1. Give your art/writing time.

2. Sound more and more like yourself.

3. Experiment, play, take risks, be brave.

4. Believe in the freshness, vitality, and importance of your experience and imagination.

5. Practice in ways that will teach you to recognize your own voice and to increase its range (as a singer learns to sing higher and lower--as a painter increases the number of colors on a palette).

6. Believe in yourself as an artist-in-training, and protect yourself from everyone and everything that undermines that belief.

7. Observe.

8. Remember.

9. Imagine.

10. Find and keep in contact with other writer/artists who can provide you with an intimate community of support, give you honest critical response, strengthen you, and encourage your work."

Any thoughts?

Tuesday, August 18, 2009

Guidelines for Writing About Trauma

I guess my theme this week is writing to heal, possibly because I'm researching a workshop I'll be leading at a conference in Atlanta in October. To that end I uncovered another wonderful book, which I highly recommend. It's called Writing as a Way of Healing: How Telling Our Stories Transforms Our Lives, and it's written by Louise DeSalvo, Ph.D., a professor of English at Hunter College.

She provides a list of do's and don'ts for writing about trauma, which might be of use to some of you. Much of this material is an adaptation from James W. Pennebaker's Opening Up: The Healing Power of Confiding in Others (which I quoted in yesterday's post).

1. Write twenty minutes a day over a period of four days. Do this periodically. This way you won't feel overwhelmed.

2. Write in a private, safe, comfortable environment.

3. Write about issues you're currently living with, something you're thinking or dreaming about constantly, a trauma you've never disclosed or discussed or resolved.

4. Write about joys and pleasures too.

5. Write about what happened. Write, too, about feelings about what happened. What do you feel? Why do you feel this way? Link events with feelings.

6. Try to write an extremely detailed, organized, coherent, vivid, emotionally compelling narrative. Don't worry about correctness, about grammar or punctuation.

7. Beneficial effects will occur even if no one reads your writing. If you choose to keep your writing and not discard it, you must safeguard it.

8. Expect, initially, that in writing in this way you will have complex and appropriately difficult feelings. Make sure you get support if you need it.

On the second side of my note card, I wrote a set of warnings I'd gleaned from Pennebaker.

1. Don't use writing as a substitute for taking action.

2. Don't become overly intellectual.

3. Don't use writing as a way of complaining. Use it, instead, to discover how and why you feel as you do. Simply complaining or venting will probably make you feel worse.

4. Don't use your writing to become overly self-absorbed. Over-analyzing everything is counterproductive.

5. Don't use writing as a substitute for therapy or medical care.

Monday, August 17, 2009

Telling Our Untold Stories

Years ago I read Dr. James W. Pennebaker's first book, Opening Up: The Healing Power of Confiding in Others, and interviewed him for my book, The Mommy Guide. The following quote made a huge impact.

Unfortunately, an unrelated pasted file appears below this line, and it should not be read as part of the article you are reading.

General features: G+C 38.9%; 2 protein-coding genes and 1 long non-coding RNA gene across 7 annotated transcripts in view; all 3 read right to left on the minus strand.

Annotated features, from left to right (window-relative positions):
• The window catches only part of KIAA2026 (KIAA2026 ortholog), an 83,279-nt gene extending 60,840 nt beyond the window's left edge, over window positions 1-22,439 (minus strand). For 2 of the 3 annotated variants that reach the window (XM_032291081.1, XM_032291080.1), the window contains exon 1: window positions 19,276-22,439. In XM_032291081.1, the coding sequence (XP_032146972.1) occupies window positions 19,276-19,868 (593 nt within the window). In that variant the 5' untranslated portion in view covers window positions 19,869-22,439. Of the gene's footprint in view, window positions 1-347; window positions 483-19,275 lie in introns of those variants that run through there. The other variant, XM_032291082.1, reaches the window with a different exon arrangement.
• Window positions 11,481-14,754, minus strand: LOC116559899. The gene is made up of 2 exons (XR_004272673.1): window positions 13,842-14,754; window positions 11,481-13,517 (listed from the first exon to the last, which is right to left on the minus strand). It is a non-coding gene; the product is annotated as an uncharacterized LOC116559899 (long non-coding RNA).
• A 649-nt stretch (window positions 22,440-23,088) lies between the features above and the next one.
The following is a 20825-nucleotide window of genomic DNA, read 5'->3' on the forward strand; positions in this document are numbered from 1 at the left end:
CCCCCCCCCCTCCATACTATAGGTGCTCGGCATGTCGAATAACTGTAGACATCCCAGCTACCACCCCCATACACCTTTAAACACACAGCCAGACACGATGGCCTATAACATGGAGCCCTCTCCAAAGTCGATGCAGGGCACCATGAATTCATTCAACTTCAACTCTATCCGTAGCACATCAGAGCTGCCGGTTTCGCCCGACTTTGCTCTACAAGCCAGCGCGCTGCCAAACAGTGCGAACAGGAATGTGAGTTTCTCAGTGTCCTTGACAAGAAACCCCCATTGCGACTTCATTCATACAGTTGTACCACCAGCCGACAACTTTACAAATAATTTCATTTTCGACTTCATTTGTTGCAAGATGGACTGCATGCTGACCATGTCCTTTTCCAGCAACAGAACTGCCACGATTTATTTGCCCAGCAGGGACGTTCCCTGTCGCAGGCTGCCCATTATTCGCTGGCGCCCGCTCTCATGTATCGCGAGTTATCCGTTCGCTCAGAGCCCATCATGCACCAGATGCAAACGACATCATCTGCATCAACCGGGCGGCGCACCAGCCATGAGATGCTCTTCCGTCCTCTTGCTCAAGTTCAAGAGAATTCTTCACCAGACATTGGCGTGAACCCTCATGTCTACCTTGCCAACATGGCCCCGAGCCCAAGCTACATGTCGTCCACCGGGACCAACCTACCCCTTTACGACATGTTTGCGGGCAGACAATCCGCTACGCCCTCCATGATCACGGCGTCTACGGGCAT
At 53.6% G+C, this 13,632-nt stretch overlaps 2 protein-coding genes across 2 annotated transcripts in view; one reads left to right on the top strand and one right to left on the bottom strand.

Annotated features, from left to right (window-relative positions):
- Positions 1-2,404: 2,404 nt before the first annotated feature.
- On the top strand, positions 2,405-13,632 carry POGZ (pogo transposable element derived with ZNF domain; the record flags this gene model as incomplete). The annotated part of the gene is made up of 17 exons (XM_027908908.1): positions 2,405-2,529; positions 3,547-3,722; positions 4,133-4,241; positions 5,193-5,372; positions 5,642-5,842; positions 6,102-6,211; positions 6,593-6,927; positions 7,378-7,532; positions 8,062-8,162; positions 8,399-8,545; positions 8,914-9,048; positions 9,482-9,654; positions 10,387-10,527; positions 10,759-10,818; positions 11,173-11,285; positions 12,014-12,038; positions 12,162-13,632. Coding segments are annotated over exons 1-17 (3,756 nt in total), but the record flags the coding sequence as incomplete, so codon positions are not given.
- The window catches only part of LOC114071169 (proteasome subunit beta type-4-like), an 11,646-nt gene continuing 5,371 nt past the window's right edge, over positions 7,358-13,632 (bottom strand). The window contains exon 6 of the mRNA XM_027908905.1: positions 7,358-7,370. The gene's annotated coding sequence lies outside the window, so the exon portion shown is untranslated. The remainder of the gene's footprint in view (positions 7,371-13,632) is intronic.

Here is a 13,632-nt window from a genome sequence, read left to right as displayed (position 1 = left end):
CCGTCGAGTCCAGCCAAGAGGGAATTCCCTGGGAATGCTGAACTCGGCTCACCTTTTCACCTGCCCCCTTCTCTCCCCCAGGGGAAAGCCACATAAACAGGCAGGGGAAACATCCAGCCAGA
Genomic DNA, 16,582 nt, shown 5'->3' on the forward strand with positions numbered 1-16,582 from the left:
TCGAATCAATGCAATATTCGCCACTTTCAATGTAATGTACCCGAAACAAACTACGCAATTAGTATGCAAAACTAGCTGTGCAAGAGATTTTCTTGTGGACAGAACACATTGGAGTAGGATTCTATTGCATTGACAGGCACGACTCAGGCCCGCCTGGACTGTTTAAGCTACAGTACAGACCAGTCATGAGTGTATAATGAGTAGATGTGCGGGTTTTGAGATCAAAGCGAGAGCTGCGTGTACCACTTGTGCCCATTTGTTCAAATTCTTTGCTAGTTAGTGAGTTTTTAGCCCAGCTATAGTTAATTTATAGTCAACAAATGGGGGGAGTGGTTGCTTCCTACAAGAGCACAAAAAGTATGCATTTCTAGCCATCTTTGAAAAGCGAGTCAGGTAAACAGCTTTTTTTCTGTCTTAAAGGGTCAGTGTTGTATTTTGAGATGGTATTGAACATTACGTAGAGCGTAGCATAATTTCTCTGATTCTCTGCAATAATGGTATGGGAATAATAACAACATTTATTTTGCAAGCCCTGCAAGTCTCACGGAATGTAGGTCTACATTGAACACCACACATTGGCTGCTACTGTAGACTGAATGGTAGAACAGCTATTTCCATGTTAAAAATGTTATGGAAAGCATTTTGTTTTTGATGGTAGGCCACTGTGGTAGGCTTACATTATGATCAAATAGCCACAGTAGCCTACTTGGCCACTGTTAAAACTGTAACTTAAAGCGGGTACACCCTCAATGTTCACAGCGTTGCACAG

"We don't need to talk to others to tell our untold stories. Nonetheless, our untold thoughts and feelings should, in some way, be verbalized. Whether we talk into a tape recorder or write on a magic pad, translating our thoughts into language is psychologically physically beneficial. When people write about major upheavals, they begin to organize and understand them. Writing about the thoughts and feelings associated with traumas, then, forces individuals to bring together the many facets of overwhelmingly complicated events. Once people can distill complex experienced into more understandable packages, they can begin to move beyond the trauma."
But, there is another side to Dr. Pennebaker's research that I feel is equally important, and one that I think most people either don't understand or don't follow. What he writes is this:
"Writing resolves traumas that stand in the way of important tasks. Following major upheavals, people tend to obsess about them. In thinking about the traumas, and even in trying not to think about them, individuals use a great deal of their thinking capacity. Hence, they become forgetful and cannot sustain their attention on large new tasks. Writing about traumas helps to organize the traumas, thereby freeing the mind to deal with other tasks."
What this means to me, and what I think Dr. Pennebaker believes is that it's important to move on from trauma in order to heal. Any thoughts?

Friday, August 14, 2009

Wellness Activity: Saying Thank You

It's been an exhausting a good way. And quite honestly, I'm too tired to write a post. So, I thought I'd do what my friend Danielle does, which is to thank people who are so supportive. I think she actually thanks everyone who comments in a given month, but first and foremost I'd like to thank the small coterie of supporters who are there for me almost every day--week after week, month after month, and year after year.

Thanks yous go to (and this isn't in any order): Emma (She doesn't have a blog, but should because she's such a good writer), KJ, Paula Joy, Mariposa, Marja, and Nancie. What dear friends, and staunch supporters!